Magazine rant.

I have a love/hate relationship with magazines.  On the pro side, they’re a mindless way to pass the time, and the very best can indeed captivate as great literature.  They’re a (fairly) cheap way of indulging oneself.  They’re often chock full of helpful information, practical advice and useful tips.  And as someone who writes a food blog (that OTHER Daily Dish), they’re a treasure trove of recipes.

But part of the reason I hate magazines is because there are just so many of them.  Every niche market seems to have one or more magazines devoted to its audience, from cats and other pets, to gamer mags, muscle building, hot rods, motorcycles, gardening, photography, puzzle books, fashions, technology, travel, art, decorating, home repair — YOU NAME IT and there’s a magazine for it. I am not angry because we have so much choice!  On the contrary, I think it’s great for any person with an interest or hobby to be able to find another outlet for it.  But

Magazines are becoming very little other than a vehicle for marketing.  Open any magazine and spend ten minutes flipping through & counting pages of real content versus ads.

Free content is a great thing and that is why I LOVE the internet.  But magazines, March 25, 2011, are less about content than sales.  And by narrowing down interests further and further and further these highly identifiable niche markets fall into advertisers laps.  Nowadays magazines are as much about identifying “buyers” as they are about providing quality content.  And often, MORE.

As long time subscribers to This Old House magazine, my husband and I used to enjoy lengthy articles on DIY projects of substance.  How regular Joes and Janes could undertake work themselves, rolling up sleeves, swinging sledge hammers and getting it DONE.  Nowadays TOH seems more about decorating or how to impress people with renovations completed by paid professionals.  It’s become a facilitator – not in the way it used to be, by educating and empowering its readers to DO – but as a go-between for sellers and the public, a means of suggesting selection and purchase, rather than instruction.  No big deal, right?  But when you look to a magazine such as This Old House for assistance – not in buying something, but in DOING SOMETHING – it’s sad.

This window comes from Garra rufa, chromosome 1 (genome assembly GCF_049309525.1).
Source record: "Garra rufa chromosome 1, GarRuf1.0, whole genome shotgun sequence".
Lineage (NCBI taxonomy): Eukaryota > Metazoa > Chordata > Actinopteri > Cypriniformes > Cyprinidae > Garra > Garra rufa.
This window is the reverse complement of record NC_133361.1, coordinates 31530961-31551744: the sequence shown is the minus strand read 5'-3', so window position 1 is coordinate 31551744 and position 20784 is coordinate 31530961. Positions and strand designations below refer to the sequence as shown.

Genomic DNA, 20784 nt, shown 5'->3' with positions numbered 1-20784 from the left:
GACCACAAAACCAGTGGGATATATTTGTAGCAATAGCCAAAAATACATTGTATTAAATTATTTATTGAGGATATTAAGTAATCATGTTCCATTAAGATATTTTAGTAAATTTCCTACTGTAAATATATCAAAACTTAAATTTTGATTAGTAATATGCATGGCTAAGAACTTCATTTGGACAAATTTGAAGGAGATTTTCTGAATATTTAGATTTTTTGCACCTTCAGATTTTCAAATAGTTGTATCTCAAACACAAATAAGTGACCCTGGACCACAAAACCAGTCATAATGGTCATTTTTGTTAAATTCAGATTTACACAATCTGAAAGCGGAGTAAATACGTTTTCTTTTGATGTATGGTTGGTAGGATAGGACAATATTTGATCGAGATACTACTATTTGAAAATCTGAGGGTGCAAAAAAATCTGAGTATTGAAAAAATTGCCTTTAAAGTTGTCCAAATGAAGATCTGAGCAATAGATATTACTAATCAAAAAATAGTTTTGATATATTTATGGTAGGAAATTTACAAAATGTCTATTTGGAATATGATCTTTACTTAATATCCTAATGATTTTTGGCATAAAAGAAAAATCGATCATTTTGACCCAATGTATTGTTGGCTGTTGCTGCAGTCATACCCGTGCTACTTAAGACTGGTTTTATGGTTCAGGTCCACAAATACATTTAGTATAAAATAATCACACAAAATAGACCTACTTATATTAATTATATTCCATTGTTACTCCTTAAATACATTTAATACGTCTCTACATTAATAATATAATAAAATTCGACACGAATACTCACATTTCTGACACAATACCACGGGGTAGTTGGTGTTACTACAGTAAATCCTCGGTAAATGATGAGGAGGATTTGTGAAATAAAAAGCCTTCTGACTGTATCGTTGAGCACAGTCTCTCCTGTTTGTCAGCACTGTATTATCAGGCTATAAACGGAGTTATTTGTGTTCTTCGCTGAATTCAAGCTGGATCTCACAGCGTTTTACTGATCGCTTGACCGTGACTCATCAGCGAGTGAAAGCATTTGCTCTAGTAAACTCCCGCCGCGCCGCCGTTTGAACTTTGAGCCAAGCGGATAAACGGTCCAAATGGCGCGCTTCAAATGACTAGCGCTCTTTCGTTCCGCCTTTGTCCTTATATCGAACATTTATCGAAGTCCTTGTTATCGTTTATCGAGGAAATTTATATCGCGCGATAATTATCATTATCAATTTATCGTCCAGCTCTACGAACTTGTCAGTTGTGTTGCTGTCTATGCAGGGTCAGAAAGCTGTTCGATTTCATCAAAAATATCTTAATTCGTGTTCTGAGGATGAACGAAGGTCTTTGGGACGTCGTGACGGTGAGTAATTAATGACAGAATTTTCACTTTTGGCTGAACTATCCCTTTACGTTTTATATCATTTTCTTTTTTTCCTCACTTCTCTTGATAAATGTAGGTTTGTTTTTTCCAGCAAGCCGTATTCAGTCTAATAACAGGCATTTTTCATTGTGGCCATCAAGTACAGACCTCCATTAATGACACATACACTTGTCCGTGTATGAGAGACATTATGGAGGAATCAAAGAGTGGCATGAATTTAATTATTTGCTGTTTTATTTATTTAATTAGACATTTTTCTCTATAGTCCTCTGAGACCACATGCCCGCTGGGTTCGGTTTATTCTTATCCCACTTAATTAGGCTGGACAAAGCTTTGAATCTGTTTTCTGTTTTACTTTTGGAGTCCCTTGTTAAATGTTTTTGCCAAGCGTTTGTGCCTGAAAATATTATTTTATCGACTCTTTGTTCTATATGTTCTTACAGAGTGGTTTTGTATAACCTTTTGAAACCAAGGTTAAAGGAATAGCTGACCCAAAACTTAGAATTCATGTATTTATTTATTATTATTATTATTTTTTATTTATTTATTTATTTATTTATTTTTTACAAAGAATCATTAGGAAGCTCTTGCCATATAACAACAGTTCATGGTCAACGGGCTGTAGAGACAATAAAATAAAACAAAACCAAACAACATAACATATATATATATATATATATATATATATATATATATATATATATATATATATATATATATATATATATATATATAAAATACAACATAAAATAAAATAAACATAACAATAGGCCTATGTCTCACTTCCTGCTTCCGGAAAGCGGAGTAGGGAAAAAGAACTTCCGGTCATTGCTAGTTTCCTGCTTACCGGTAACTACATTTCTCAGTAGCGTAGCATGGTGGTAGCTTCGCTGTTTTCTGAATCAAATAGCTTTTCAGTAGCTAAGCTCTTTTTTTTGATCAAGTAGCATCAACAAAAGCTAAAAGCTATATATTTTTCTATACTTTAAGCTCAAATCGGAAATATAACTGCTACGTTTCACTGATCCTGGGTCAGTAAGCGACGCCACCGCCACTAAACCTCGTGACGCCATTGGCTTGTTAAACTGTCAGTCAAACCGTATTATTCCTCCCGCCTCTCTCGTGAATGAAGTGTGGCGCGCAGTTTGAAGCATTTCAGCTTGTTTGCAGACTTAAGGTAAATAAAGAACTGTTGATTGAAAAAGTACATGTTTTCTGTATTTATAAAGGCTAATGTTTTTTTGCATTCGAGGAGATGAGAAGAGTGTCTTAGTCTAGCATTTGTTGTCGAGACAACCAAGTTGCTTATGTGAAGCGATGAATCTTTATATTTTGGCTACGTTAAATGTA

As a woman, it’s worse.  Fashion magazines can be fun and interesting, but all of them to some extent are geared to make women feel terrible about themselves.  Why?  B/c otherwise they lose their point.  Other than sex tips, fashion trends or style advice, truly they serve no purpose except to facilitate consumption of (you name it).  Clothes, shoes, cosmetics, accessories.  And readers by default become too fat, too pale, too dark, too ugly. Your clothes suck, you’re unfashionable, you have bad hair/skin/nails.  You have wrinkles.  Your boobs are too big or too small.  Your ass is either of the above – or worse yet, sagging.  Things you didn’t even know existed five minutes before become MUST-HAVE ESSENTIALS!  Not b/c they’re truly valuable or even effective, but b/c you NEED! to be better in whatever way you’ve been brainwashed to believe you’re lacking.  Ladies, do yourselves a favor.  Put down the magazine.  Step away.  Throw a match and run.

Even worse than fashion magazines are the bottom feeders.  AKA: TABLOIDS.  To the people who run these magazines, write (?) for these magazines, and worst yet _ TAKE PHOTOS for these magazines, I say GET A F*CKING LIFE.  I don’t care what celebrities are up to.  Apart from their careers, they’re people just like you & I.  They get up, take dumps, bathe, try to earn a living.  They feed themselves and their kids if they have them.  They drink, or not.  They shop, maybe more than some – but who gives a crap?  These people may have gone into show business, but it doesn’t mean their private lives are open for show.  This is what tabloids do.  Rather than marketing handbags or concrete, they market the private lives of celebrities.  People who, despite public careers, should have a RIGHT TO PRIVACY.  Can you imagine what it must be like, not being able to leave your home without fear?  Having people follow you, take pictures of you, intrude on your physical space?  I wouldn’t wish that on my worst enemy.

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36 thoughts on “Magazine rant.

  1. Oh my god, YES. Whenever I – inadvertently – would see a picture of Britney Spears looking like a hot mess, I would be so thankful that no one follows ME to Walmart at 1:00 in the morning.

    And the thing about the photographers is that, not only are they invading their personal privacy, they’re often actually invading their personal SPACE.

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    1. It’s scary to think about Hayden. The thing that bothers me re: tabloids is the sense of entitlement people feel about access to celebrities. As though once you become an actor or musician or (insert whatever public career), it gives others THE RIGHT to intrude in your private life. The physical thing is beyond creepy. Having people camp outside your home or hotel, just to spy on you, take photographs? I can’t believe it’s not illegal.

      I feel bad for Britney Spears. I don’t know her personally, or much about her life – but everyone should have the right to privacy. She’s had to live much of hers in the public eye and the strain of that alone is pretty unimaginable.